NBC has faced questions before most recent Olympic Games about how it plans to handle – and cover – complicated political and logistical challenges, and how they might affect its employees on site.
Most recently, the focus was the Zika virus in the run-up to last year’s Games in Rio de Janeiro. But perhaps the most concerning situation yet faces the Winter Games set for February in PyeongChang, South Korea.
The site is not far south of the border with North Korea, a country with a volatile, unpredictable leader in Kim Jong-un and an increasingly aggressive nuclear weapons program.
Jim Bell, president of NBC Olympics production and programming, said on Thursday that the network is preparing as best it can.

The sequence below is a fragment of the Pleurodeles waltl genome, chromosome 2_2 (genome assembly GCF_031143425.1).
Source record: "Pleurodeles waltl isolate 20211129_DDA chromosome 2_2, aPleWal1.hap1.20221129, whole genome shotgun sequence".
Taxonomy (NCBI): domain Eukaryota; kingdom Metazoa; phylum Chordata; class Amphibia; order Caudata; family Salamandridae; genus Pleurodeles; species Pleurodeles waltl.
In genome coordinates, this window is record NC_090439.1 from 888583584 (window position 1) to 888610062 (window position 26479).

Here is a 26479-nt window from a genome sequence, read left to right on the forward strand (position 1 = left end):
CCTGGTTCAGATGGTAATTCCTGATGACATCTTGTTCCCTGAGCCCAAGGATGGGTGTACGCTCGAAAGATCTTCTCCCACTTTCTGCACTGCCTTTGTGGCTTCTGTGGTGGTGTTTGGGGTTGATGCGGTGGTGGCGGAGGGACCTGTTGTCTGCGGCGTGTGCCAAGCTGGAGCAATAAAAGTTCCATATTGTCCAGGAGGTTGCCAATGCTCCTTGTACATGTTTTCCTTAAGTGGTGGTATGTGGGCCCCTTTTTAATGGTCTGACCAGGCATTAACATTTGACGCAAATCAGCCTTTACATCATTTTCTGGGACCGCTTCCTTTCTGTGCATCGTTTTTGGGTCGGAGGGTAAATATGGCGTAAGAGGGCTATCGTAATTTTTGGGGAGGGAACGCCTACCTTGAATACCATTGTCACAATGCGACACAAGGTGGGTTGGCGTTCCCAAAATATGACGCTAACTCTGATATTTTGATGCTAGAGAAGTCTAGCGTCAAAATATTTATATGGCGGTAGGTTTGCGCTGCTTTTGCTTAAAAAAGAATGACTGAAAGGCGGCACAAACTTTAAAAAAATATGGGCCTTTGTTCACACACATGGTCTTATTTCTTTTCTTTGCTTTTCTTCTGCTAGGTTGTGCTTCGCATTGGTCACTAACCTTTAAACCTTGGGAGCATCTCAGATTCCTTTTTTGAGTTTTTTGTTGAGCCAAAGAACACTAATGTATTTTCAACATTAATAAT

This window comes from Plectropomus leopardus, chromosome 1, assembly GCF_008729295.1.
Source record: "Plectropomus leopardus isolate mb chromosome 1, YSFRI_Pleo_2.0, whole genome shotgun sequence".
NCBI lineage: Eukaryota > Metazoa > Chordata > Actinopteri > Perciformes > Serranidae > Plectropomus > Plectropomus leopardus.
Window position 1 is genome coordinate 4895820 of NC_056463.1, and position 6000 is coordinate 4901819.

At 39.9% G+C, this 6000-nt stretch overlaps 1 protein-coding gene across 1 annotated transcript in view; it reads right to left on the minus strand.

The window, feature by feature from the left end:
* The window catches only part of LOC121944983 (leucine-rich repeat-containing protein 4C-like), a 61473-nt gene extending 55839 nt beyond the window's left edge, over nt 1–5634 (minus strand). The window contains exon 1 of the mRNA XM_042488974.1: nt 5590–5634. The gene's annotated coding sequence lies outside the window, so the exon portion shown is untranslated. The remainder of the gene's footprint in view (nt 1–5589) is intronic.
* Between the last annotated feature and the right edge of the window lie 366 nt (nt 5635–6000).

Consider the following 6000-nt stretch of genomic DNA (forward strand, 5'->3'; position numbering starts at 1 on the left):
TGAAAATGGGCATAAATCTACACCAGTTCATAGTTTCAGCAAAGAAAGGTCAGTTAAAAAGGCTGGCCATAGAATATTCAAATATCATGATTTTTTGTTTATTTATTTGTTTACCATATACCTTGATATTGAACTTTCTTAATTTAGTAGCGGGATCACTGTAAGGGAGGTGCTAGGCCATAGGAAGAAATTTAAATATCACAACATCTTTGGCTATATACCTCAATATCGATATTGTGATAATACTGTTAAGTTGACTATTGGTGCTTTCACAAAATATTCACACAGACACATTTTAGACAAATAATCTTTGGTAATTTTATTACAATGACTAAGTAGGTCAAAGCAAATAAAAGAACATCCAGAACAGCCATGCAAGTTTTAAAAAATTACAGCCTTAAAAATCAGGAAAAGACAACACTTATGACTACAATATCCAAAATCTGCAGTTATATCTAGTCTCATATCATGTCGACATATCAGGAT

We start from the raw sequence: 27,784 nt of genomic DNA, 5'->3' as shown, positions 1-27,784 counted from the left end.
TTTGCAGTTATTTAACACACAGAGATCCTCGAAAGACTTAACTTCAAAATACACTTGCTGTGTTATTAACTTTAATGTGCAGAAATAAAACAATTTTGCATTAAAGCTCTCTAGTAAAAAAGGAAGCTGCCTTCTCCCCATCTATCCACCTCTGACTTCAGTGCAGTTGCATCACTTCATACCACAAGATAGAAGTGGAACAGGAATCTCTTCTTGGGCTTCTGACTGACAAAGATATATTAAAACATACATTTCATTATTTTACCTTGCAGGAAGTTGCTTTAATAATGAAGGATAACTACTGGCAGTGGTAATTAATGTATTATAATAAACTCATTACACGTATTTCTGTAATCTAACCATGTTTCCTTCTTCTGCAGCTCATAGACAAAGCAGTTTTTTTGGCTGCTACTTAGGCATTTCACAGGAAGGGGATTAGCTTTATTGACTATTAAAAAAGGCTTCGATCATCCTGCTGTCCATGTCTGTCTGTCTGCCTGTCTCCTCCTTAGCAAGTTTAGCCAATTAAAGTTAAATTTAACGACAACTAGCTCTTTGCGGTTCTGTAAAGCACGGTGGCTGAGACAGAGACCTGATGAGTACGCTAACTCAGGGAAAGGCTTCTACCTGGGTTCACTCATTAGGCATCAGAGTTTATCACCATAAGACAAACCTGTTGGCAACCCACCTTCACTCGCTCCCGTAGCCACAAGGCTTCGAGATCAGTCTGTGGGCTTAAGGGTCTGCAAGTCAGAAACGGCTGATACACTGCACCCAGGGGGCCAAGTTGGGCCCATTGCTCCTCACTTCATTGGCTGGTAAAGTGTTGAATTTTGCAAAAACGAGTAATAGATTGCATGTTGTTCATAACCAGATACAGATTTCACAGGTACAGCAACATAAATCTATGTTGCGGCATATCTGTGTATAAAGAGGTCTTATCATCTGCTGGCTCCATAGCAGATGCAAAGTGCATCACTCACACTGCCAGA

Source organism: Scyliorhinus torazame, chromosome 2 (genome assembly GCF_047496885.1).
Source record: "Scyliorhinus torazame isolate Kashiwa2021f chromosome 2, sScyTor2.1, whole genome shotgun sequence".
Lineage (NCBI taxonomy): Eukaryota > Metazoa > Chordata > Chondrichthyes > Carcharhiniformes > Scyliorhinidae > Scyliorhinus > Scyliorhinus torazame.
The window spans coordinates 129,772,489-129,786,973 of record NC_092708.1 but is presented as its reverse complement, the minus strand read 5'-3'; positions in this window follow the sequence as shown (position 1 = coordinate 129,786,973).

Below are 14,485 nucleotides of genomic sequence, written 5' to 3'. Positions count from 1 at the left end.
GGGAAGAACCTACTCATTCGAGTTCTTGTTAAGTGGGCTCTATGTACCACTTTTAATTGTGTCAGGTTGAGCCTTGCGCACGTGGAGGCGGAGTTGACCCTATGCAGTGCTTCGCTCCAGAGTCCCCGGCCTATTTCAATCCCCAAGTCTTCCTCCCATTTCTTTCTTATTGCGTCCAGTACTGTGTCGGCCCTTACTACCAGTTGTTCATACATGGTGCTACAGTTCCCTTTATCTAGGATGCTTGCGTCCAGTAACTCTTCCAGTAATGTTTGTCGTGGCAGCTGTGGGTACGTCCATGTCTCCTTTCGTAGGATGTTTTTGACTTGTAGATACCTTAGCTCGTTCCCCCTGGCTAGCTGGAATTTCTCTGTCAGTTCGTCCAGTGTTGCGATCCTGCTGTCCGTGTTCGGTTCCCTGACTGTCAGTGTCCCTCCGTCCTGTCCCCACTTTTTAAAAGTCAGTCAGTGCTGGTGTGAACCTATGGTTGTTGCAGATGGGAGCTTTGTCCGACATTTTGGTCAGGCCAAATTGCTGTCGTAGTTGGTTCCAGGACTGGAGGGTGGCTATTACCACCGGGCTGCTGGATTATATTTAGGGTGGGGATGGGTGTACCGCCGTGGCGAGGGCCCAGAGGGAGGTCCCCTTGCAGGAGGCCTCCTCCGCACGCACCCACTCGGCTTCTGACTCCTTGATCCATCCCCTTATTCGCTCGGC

“We’ve accumulated over the course of these many Olympics a certain degree of experience and sophistication about how to handle a variety of different concerns, whether they be medical, geopolitical or weather-related,” Bell said, speaking at a luncheon to promote Saturday’s launch of the Olympic Channel.
“As with every Games, we’re working very closely with the IOC. We coordinate with the State Department. We coordinate with our own NBC Universal global security people. Everyone is talking to each other and everyone feels very good about things right now.
“Look, I think the fact of the matter is, as we’ve had to point out in the past, bad things happened at the Boston Marathon (in 2013), unfortunately. Bad things happened in Atlanta (in 1996). Bad things can happen anywhere. What are you going to do? Not go? The Games are going to go on, and we feel really good about that.”